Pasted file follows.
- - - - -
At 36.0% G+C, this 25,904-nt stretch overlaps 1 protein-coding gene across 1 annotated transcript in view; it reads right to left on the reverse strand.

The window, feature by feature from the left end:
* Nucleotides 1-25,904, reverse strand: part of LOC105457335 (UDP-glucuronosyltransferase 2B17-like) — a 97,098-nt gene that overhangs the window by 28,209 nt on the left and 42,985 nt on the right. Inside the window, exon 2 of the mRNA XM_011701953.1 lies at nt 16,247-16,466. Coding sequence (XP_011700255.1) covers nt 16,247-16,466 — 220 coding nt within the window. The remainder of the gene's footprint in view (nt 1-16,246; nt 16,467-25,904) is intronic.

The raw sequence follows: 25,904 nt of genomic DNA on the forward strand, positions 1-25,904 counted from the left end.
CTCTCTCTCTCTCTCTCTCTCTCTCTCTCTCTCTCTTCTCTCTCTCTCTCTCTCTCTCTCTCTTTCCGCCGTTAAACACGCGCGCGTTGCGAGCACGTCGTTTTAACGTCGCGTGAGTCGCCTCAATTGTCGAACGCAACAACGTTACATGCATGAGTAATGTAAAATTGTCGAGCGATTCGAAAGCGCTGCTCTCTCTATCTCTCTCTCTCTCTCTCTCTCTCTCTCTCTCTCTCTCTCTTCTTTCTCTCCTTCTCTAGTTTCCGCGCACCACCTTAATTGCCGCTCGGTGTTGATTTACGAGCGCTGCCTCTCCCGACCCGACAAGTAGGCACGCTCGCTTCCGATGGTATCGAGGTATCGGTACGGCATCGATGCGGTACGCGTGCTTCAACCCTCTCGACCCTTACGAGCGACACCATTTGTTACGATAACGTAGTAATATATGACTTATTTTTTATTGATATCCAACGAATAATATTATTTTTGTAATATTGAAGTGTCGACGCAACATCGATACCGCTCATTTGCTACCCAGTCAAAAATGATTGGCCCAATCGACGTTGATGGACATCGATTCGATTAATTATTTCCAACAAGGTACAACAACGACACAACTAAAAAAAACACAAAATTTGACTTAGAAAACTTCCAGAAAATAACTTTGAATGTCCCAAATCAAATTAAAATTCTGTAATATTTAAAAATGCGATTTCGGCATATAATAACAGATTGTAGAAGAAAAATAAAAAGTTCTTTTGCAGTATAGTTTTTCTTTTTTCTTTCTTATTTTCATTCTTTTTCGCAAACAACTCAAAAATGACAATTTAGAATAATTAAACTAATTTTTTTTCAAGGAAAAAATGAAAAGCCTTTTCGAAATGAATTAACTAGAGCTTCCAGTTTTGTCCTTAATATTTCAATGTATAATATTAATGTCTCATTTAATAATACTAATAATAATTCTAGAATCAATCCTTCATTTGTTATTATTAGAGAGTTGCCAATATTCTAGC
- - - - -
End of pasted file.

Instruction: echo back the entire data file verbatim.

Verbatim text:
At 36.0% G+C, this 25,904-nt stretch overlaps 1 protein-coding gene across 1 annotated transcript in view; it reads right to left on the reverse strand.

The window, feature by feature from the left end:
* Nucleotides 1-25,904, reverse strand: part of LOC105457335 (UDP-glucuronosyltransferase 2B17-like) — a 97,098-nt gene that overhangs the window by 28,209 nt on the left and 42,985 nt on the right. Inside the window, exon 2 of the mRNA XM_011701953.1 lies at nt 16,247-16,466. Coding sequence (XP_011700255.1) covers nt 16,247-16,466 — 220 coding nt within the window. The remainder of the gene's footprint in view (nt 1-16,246; nt 16,467-25,904) is intronic.

The raw sequence follows: 25,904 nt of genomic DNA on the forward strand, positions 1-25,904 counted from the left end.
CTCTCTCTCTCTCTCTCTCTCTCTCTCTCTCTCTCTTCTCTCTCTCTCTCTCTCTCTCTCTCTTTCCGCCGTTAAACACGCGCGCGTTGCGAGCACGTCGTTTTAACGTCGCGTGAGTCGCCTCAATTGTCGAACGCAACAACGTTACATGCATGAGTAATGTAAAATTGTCGAGCGATTCGAAAGCGCTGCTCTCTCTATCTCTCTCTCTCTCTCTCTCTCTCTCTCTCTCTCTCTCTCTTCTTTCTCTCCTTCTCTAGTTTCCGCGCACCACCTTAATTGCCGCTCGGTGTTGATTTACGAGCGCTGCCTCTCCCGACCCGACAAGTAGGCACGCTCGCTTCCGATGGTATCGAGGTATCGGTACGGCATCGATGCGGTACGCGTGCTTCAACCCTCTCGACCCTTACGAGCGACACCATTTGTTACGATAACGTAGTAATATATGACTTATTTTTTATTGATATCCAACGAATAATATTATTTTTGTAATATTGAAGTGTCGACGCAACATCGATACCGCTCATTTGCTACCCAGTCAAAAATGATTGGCCCAATCGACGTTGATGGACATCGATTCGATTAATTATTTCCAACAAGGTACAACAACGACACAACTAAAAAAAACACAAAATTTGACTTAGAAAACTTCCAGAAAATAACTTTGAATGTCCCAAATCAAATTAAAATTCTGTAATATTTAAAAATGCGATTTCGGCATATAATAACAGATTGTAGAAGAAAAATAAAAAGTTCTTTTGCAGTATAGTTTTTCTTTTTTCTTTCTTATTTTCATTCTTTTTCGCAAACAACTCAAAAATGACAATTTAGAATAATTAAACTAATTTTTTTTCAAGGAAAAAATGAAAAGCCTTTTCGAAATGAATTAACTAGAGCTTCCAGTTTTGTCCTTAATATTTCAATGTATAATATTAATGTCTCATTTAATAATACTAATAATAATTCTAGAATCAATCCTTCATTTGTTATTATTAGAGAGTTGCCAATATTCTAGC